Porsche and Penske unite to run new LMDh prototype in WEC, IMSA

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The American multi-discipline operation will renew its partnership with the German manufacturer to run a pair of LMP2-based LMDh contenders in both series under the Porsche Penske Motorsport banner.

Penske and Porsche previously enjoyed success together in North American sportscar racing: they won the Can-Am title in 1972 and ’73 with the 917, and then claimed a hat-trick of American Le Mans class titles with the RS Spyder LMP2 in 2006-08, as well as winning 11 races outright.

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The most recent Porsche/Penske programme came in 2009 in the Grand-Am series with a Riley Daytona Prototype powered by one of the German manufacturer’s flat-six engines.

The renewal of Penske’s relationship with Porsche follows the end of its deal with Honda brand Acura at the conclusion of last year’s IMSA series.

No timeframe has been put on the deal except, according to Porsche’s statement, that it will run for “a number of years”.

Fritz Enzinger, head of Porsche Motorsport, said: “Porsche and Penske share a proven track record of success.

“Team Penske has made a name for itself with an almost unparalleled success story in motorsport.

“In the long list of victories to date, however, the name Le Mans has been missing.

“I hope that we will finally be able to chalk up this success as of 2023 with Porsche Penske Motorsport — this would then mark Porsche’s 20th overall victory at La Sarthe.”

Team founder Roger Penske, who has made no secret of his desire to take his squad back to the Le Mans 24 Hours for the first time since 1971, described the announcement of the return to the Porsche fold as a “a proud day for the entire Penske organisation”.

 

“We have represented Porsche on the track or in our businesses for more than six decades,” he said.

“The heritage and success we have enjoyed together is unparalleled throughout our history.

“I can’t wait to get started as we build a global racing programme with Porsche that will compete for wins and championships well into the future.”

Porsche chairman Oliver Blume pointed out that it will be “the first time in the history of Porsche Motorsport that our company will have a global team competing in the world’s two largest endurance series”.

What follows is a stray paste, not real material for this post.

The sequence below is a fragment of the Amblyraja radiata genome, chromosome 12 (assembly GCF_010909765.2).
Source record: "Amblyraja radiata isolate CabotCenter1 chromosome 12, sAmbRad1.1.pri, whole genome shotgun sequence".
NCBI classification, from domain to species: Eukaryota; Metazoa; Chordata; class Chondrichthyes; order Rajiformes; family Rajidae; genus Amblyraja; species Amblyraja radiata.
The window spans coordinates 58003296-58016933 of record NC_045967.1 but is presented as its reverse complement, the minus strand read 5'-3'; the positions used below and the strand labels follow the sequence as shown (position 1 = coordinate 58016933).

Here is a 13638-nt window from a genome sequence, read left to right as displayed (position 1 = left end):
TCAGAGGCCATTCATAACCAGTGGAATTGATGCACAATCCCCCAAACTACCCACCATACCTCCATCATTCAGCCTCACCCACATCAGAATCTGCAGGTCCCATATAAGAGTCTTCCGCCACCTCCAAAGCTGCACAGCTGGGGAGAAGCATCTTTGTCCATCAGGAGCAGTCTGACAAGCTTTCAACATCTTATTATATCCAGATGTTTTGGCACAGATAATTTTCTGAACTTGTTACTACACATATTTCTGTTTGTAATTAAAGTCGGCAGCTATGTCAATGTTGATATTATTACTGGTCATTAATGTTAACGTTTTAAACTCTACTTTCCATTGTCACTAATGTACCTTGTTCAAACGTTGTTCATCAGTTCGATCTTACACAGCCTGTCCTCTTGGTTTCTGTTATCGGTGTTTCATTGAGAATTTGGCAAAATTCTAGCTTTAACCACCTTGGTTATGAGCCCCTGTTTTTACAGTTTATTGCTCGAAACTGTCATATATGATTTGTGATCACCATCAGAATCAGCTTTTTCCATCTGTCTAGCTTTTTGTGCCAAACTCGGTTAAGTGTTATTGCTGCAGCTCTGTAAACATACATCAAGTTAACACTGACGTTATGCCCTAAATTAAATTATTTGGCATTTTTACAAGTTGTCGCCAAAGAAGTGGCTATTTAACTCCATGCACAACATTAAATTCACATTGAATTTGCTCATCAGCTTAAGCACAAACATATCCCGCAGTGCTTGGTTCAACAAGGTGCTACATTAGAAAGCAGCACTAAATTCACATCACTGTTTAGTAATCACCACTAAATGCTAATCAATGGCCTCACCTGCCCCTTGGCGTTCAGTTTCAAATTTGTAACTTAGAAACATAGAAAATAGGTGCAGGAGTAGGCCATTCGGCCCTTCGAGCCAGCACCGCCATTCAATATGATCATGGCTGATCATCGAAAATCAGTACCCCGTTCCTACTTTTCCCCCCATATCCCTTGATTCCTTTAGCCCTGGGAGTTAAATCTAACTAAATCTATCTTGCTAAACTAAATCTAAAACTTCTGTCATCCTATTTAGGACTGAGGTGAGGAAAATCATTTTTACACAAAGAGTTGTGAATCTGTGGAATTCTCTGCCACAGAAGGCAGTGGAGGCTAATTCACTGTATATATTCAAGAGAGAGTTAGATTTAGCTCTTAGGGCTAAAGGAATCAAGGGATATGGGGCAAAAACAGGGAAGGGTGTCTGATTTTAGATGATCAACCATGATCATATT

“To this end, we will be setting up team bases on both sides of the Atlantic,” he continued.

“This will enable us to create the optimal structures we will need to take overall victories at Le Mans, Daytona and Sebring, for example.”

The LMDh factory race programme will be based at Penske’s headquarters in Mooresville, North Carolina, but it has yet to be revealed from where it will mastermind the WEC campaign.

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Porsche also reiterated its intention to have customer cars on the grid in both the WEC and IMSA from the beginning of the programme in 2023.

“We are looking for a mix of factory and customer cars from the beginning,” said Porsche head of factory motorsport Pascal Zurlinden.

He revealed that the marque’s LMDh contender is scheduled to be up and running before the end of this year.

No announcement has been made on which of the four constructors licensed to build the next-generation of P2 car Porsche has chosen to work with.

Zurlinden stated that all the “major concept decisions”, including the chassis partner and choice of engine, have been made and that there will be a further announcement later this month.

He would not elaborate on the scope of the co-operation with Audi mentioned last week when Porsche’s sister marque announced further details of its LMDh programme.

Zurlinden refused to confirm that both manufacturers have chosen to work with Multimatic Motorsport and that they will use the same engine.

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